- Menthol Report: Overview
- Menthol Cigarettes and Public Health: TPSAC'S Review of the Scientific Evidence and Recommendations
- Menthol Report: Frequently Asked Questions
- Remarks by Dr. Lawrence Deyton on the TPSAC's Report and Recommendation
- Industry Menthol Report
Final Guidance on Regulations Restricting the Sale and Distribution of Cigarettes and Smokeless Tobacco Products
On March 19, 2010, FDA published its final regulations prohibiting the sale of cigarettes and smokeless tobacco to any person younger than 18 years of age and imposed restrictions on marketing, labeling, and advertising of cigarettes and smokeless tobacco. Based on stakeholder feedback, FDA issued minor revisions to the draft guidance that is intended to assist manufacturers, distributors, and retailers in understanding the final regulations.
- Draft Guidance for Industry: Compliance with Regulations Restricting the Sale and Distribution of Cigarettes and Smokeless Tobacco To Protect Children and Adolescents
Tobacco Products Scientific Advisory Committee (TPSAC) Meetings
On March 2, 2011, the Tobacco Products Scientific Advisory Committee (TPSAC) continued to receive updates from the Menthol Report Subcommittee and received and discussed presentations regarding the data requested by the Committee at the March 30-31, 2010, TPSAC meeting.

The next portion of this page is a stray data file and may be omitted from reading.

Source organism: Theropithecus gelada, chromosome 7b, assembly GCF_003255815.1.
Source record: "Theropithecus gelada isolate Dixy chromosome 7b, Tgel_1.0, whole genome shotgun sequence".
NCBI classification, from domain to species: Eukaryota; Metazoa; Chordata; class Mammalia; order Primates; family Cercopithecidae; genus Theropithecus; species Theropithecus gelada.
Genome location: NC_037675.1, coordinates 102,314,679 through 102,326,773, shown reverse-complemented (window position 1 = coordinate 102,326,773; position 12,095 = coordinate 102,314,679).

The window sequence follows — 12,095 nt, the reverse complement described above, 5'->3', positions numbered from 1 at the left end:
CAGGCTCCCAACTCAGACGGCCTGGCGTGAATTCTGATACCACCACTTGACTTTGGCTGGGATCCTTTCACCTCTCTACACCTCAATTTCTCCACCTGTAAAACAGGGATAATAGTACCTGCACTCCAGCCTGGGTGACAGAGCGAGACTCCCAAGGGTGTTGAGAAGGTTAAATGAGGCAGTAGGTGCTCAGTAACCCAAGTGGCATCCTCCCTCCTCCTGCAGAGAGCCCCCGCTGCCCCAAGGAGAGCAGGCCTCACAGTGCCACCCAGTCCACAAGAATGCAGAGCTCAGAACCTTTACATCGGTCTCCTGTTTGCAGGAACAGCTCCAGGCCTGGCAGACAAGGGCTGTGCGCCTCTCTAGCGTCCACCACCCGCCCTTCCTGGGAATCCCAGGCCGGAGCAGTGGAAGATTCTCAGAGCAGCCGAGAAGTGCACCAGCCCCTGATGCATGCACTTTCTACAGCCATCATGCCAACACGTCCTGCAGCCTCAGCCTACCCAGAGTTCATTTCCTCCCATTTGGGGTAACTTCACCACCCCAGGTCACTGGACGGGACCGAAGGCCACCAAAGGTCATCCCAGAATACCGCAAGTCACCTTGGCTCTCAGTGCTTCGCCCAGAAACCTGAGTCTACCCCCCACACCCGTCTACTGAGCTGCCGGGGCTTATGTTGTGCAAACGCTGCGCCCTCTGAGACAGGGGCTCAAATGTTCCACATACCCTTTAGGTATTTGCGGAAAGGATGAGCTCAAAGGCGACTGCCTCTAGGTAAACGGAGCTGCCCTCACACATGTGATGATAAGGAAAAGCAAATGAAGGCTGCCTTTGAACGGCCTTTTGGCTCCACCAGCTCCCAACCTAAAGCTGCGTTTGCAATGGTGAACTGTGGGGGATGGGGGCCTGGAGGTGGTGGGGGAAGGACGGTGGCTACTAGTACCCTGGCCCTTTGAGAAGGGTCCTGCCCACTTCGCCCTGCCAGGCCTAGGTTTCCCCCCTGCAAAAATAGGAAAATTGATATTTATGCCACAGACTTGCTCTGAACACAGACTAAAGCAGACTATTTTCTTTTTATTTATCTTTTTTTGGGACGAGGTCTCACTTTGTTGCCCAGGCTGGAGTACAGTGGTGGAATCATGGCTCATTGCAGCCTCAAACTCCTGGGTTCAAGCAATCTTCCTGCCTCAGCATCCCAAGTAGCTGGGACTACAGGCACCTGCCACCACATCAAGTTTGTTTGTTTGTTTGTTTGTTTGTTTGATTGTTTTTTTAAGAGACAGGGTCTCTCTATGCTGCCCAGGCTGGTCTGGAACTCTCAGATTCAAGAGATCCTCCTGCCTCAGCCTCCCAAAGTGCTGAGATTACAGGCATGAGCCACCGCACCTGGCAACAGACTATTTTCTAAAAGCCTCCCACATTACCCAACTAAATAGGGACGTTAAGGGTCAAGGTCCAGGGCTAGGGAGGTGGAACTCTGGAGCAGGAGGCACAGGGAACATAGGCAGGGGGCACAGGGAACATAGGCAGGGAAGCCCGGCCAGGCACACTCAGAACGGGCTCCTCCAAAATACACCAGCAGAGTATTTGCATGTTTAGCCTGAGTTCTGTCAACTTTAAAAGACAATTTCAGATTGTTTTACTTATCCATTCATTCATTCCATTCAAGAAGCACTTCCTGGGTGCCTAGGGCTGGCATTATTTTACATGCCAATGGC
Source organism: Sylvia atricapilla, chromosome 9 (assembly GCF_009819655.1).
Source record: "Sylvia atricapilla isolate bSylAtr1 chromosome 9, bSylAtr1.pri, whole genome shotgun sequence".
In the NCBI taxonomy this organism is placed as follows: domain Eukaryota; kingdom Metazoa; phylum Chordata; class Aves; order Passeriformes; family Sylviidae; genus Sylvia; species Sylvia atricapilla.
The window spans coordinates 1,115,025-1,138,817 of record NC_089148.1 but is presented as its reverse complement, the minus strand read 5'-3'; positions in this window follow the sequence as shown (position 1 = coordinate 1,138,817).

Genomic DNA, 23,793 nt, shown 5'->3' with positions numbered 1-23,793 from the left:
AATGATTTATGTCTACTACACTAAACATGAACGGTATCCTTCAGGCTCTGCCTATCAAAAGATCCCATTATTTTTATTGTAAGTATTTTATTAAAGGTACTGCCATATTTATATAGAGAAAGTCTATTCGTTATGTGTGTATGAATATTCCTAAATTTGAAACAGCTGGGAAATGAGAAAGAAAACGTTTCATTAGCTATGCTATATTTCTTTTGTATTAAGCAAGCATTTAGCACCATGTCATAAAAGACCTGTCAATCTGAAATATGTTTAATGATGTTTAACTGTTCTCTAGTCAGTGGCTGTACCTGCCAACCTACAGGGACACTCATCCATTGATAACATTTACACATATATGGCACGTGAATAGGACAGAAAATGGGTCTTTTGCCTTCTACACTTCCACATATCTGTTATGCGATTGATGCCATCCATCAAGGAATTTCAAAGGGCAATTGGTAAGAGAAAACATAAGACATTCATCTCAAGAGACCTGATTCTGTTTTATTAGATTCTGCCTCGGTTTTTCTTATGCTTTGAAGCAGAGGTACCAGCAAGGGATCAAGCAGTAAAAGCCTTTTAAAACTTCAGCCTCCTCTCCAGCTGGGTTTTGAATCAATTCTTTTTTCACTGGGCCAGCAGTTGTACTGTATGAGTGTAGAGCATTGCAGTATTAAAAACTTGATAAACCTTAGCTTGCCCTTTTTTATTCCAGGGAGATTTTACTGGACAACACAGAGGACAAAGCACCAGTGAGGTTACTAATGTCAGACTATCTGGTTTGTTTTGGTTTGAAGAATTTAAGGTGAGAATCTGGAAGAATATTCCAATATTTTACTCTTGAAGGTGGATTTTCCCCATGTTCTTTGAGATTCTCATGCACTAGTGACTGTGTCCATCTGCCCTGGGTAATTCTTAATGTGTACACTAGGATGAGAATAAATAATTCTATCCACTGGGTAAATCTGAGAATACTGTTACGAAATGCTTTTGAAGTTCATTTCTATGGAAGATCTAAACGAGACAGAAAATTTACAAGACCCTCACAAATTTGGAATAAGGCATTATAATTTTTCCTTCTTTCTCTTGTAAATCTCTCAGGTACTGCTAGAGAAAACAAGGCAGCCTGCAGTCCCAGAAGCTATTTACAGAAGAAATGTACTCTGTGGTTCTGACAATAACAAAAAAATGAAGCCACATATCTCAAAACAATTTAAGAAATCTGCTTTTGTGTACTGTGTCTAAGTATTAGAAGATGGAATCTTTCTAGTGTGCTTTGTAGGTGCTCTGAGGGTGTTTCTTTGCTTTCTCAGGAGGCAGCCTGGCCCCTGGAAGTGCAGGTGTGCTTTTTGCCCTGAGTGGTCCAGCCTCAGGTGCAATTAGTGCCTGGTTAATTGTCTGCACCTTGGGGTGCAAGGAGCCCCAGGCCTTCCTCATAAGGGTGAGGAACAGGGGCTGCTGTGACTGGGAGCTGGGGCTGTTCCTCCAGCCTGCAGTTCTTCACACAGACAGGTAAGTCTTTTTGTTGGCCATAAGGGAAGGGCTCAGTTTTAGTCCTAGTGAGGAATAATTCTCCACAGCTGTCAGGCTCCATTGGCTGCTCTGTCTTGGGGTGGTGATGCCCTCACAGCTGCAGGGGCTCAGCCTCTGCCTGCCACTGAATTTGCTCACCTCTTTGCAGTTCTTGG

On March 17 and 18, 2011, TPSAC continued to receive updates from the Menthol Report Subcommittee and discussed plans for finalizing the report regarding the impact of use of menthol in cigarettes on the public health.
- Background Materials - March 2, 2011
- Archived Webcast - March 2, 2011
- Background Materials - March 17-18, 2011
- Archived Webcast - March 17-18, 2011
Enforcement of Illegal Tobacco Sales to Minors
FDA continued to enforce the illegal sale of tobacco products to minors through the State Enforcement Program. Since the program’s establishment in the summer of 2010, a total of 15 states have been awarded contracts to carry out inspections. FDA now lists on the website the retail establishments who received warning letters because they were found to be in violation of the law, as well as those which have been inspected and where no violations were observed.